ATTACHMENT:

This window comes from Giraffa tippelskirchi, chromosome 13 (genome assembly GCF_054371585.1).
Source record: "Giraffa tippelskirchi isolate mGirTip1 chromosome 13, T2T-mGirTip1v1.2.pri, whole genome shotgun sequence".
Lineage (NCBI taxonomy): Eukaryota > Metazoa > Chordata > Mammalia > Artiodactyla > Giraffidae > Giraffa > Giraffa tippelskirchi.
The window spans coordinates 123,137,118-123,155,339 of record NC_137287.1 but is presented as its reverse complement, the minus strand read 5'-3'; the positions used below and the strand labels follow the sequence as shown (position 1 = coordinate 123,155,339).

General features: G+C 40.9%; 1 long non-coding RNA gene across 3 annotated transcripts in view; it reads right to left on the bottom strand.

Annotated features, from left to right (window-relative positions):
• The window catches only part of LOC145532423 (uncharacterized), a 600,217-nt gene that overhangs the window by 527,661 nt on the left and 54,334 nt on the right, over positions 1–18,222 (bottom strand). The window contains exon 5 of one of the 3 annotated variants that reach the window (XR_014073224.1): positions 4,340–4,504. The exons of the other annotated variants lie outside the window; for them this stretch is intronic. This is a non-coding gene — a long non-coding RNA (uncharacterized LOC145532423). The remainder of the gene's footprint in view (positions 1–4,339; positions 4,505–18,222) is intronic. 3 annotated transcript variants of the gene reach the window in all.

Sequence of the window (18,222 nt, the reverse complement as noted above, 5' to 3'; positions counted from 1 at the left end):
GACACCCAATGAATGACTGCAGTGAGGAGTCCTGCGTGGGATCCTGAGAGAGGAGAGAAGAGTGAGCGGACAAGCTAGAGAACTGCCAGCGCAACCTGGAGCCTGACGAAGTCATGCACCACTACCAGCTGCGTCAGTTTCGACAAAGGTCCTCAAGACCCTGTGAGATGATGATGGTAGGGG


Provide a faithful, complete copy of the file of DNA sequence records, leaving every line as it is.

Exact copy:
This window comes from Giraffa tippelskirchi, chromosome 13 (genome assembly GCF_054371585.1).
Source record: "Giraffa tippelskirchi isolate mGirTip1 chromosome 13, T2T-mGirTip1v1.2.pri, whole genome shotgun sequence".
Lineage (NCBI taxonomy): Eukaryota > Metazoa > Chordata > Mammalia > Artiodactyla > Giraffidae > Giraffa > Giraffa tippelskirchi.
The window spans coordinates 123,137,118-123,155,339 of record NC_137287.1 but is presented as its reverse complement, the minus strand read 5'-3'; the positions used below and the strand labels follow the sequence as shown (position 1 = coordinate 123,155,339).

General features: G+C 40.9%; 1 long non-coding RNA gene across 3 annotated transcripts in view; it reads right to left on the bottom strand.

Annotated features, from left to right (window-relative positions):
• The window catches only part of LOC145532423 (uncharacterized), a 600,217-nt gene that overhangs the window by 527,661 nt on the left and 54,334 nt on the right, over positions 1–18,222 (bottom strand). The window contains exon 5 of one of the 3 annotated variants that reach the window (XR_014073224.1): positions 4,340–4,504. The exons of the other annotated variants lie outside the window; for them this stretch is intronic. This is a non-coding gene — a long non-coding RNA (uncharacterized LOC145532423). The remainder of the gene's footprint in view (positions 1–4,339; positions 4,505–18,222) is intronic. 3 annotated transcript variants of the gene reach the window in all.

Sequence of the window (18,222 nt, the reverse complement as noted above, 5' to 3'; positions counted from 1 at the left end):
GACACCCAATGAATGACTGCAGTGAGGAGTCCTGCGTGGGATCCTGAGAGAGGAGAGAAGAGTGAGCGGACAAGCTAGAGAACTGCCAGCGCAACCTGGAGCCTGACGAAGTCATGCACCACTACCAGCTGCGTCAGTTTCGACAAAGGTCCTCAAGACCCTGTGAGATGATGATGGTAGGGG